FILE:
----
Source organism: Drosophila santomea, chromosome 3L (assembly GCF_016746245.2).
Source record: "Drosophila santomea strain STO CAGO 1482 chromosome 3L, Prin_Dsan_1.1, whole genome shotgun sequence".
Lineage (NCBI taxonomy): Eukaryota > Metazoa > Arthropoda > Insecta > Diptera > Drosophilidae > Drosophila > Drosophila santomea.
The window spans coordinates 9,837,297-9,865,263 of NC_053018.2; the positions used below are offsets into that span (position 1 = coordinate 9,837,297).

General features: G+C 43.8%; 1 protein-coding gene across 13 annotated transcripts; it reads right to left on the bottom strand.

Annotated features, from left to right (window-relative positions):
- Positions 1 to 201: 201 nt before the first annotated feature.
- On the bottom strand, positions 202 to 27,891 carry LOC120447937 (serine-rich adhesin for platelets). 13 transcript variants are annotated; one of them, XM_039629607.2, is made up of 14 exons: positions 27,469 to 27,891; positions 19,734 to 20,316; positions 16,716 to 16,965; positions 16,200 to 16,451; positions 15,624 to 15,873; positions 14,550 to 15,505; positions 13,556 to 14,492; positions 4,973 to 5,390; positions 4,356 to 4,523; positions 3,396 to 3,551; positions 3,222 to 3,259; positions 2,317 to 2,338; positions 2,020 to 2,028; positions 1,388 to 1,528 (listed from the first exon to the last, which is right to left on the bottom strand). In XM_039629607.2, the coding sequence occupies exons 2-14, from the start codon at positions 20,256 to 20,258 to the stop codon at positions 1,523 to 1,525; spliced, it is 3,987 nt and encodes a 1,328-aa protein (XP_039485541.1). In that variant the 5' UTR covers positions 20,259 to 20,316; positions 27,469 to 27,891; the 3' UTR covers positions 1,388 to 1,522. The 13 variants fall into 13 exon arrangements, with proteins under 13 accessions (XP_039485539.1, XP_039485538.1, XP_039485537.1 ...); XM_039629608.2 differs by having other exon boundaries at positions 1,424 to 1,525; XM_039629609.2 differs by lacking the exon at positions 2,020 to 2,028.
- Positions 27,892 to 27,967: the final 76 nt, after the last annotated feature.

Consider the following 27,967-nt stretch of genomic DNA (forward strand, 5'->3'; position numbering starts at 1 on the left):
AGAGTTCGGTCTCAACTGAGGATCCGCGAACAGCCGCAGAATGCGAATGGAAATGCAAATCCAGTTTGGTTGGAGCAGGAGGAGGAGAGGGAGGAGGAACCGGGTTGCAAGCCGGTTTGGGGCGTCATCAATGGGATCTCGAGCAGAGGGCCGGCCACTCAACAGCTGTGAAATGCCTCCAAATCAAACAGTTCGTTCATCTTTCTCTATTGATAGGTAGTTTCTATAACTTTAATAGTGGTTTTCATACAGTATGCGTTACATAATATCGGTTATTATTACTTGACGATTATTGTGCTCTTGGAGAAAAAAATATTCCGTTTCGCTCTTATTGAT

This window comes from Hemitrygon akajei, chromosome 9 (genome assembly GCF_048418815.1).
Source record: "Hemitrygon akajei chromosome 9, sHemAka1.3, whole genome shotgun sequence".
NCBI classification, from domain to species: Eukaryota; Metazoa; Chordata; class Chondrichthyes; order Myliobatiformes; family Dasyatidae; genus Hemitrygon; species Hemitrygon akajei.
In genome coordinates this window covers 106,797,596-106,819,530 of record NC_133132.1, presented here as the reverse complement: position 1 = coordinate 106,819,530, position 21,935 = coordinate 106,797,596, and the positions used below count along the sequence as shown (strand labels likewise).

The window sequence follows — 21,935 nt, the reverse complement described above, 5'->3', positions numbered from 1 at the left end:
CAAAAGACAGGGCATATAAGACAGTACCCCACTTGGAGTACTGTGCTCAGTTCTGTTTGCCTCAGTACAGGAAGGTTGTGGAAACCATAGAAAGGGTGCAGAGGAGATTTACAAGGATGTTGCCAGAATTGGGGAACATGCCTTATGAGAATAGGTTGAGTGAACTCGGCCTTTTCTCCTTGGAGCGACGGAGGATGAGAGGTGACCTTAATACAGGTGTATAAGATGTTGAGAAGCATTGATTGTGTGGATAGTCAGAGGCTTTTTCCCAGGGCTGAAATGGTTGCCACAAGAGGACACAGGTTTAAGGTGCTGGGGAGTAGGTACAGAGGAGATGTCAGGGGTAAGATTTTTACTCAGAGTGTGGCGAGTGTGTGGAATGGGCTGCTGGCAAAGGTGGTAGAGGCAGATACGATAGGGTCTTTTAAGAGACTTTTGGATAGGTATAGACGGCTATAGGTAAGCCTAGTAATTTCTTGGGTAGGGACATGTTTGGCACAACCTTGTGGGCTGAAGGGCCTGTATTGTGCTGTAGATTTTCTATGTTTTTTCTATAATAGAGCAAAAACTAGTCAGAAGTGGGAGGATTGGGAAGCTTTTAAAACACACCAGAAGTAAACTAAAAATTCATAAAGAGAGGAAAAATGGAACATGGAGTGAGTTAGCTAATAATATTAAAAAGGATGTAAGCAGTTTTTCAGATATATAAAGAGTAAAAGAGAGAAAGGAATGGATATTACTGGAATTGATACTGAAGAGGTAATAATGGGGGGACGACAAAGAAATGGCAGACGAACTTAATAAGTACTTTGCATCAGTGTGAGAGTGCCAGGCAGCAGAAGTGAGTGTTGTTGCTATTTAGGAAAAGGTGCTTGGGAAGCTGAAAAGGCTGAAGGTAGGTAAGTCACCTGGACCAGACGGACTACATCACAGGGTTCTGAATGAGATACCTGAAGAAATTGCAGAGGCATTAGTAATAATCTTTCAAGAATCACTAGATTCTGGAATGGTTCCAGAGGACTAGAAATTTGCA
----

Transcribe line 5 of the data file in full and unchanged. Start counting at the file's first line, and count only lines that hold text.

General features: G+C 43.8%; 1 protein-coding gene across 13 annotated transcripts; it reads right to left on the bottom strand.